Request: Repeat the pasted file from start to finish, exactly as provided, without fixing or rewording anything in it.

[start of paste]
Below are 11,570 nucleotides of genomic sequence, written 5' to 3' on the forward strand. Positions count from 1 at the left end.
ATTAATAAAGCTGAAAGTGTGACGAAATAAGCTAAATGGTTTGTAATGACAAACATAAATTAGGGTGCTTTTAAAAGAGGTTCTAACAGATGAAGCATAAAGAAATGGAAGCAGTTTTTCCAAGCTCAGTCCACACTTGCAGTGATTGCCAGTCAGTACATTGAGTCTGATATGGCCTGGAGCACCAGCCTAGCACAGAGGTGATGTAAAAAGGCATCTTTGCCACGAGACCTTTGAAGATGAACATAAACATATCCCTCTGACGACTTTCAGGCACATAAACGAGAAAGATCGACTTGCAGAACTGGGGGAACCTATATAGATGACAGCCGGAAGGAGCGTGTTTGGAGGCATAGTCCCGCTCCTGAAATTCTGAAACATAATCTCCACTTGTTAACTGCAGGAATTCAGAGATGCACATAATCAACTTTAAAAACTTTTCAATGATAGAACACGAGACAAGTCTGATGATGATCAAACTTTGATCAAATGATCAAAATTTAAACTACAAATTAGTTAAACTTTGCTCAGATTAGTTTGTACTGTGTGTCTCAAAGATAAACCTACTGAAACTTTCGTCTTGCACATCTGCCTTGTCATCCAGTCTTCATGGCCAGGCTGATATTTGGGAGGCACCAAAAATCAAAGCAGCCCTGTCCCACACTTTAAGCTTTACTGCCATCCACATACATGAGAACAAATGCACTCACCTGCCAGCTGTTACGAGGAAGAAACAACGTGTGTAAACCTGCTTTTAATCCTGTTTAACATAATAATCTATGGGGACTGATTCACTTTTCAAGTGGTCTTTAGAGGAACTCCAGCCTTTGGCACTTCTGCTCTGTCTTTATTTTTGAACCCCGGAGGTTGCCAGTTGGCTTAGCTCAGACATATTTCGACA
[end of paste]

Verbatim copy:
Below are 11,570 nucleotides of genomic sequence, written 5' to 3' on the forward strand. Positions count from 1 at the left end.
ATTAATAAAGCTGAAAGTGTGACGAAATAAGCTAAATGGTTTGTAATGACAAACATAAATTAGGGTGCTTTTAAAAGAGGTTCTAACAGATGAAGCATAAAGAAATGGAAGCAGTTTTTCCAAGCTCAGTCCACACTTGCAGTGATTGCCAGTCAGTACATTGAGTCTGATATGGCCTGGAGCACCAGCCTAGCACAGAGGTGATGTAAAAAGGCATCTTTGCCACGAGACCTTTGAAGATGAACATAAACATATCCCTCTGACGACTTTCAGGCACATAAACGAGAAAGATCGACTTGCAGAACTGGGGGAACCTATATAGATGACAGCCGGAAGGAGCGTGTTTGGAGGCATAGTCCCGCTCCTGAAATTCTGAAACATAATCTCCACTTGTTAACTGCAGGAATTCAGAGATGCACATAATCAACTTTAAAAACTTTTCAATGATAGAACACGAGACAAGTCTGATGATGATCAAACTTTGATCAAATGATCAAAATTTAAACTACAAATTAGTTAAACTTTGCTCAGATTAGTTTGTACTGTGTGTCTCAAAGATAAACCTACTGAAACTTTCGTCTTGCACATCTGCCTTGTCATCCAGTCTTCATGGCCAGGCTGATATTTGGGAGGCACCAAAAATCAAAGCAGCCCTGTCCCACACTTTAAGCTTTACTGCCATCCACATACATGAGAACAAATGCACTCACCTGCCAGCTGTTACGAGGAAGAAACAACGTGTGTAAACCTGCTTTTAATCCTGTTTAACATAATAATCTATGGGGACTGATTCACTTTTCAAGTGGTCTTTAGAGGAACTCCAGCCTTTGGCACTTCTGCTCTGTCTTTATTTTTGAACCCCGGAGGTTGCCAGTTGGCTTAGCTCAGACATATTTCGACA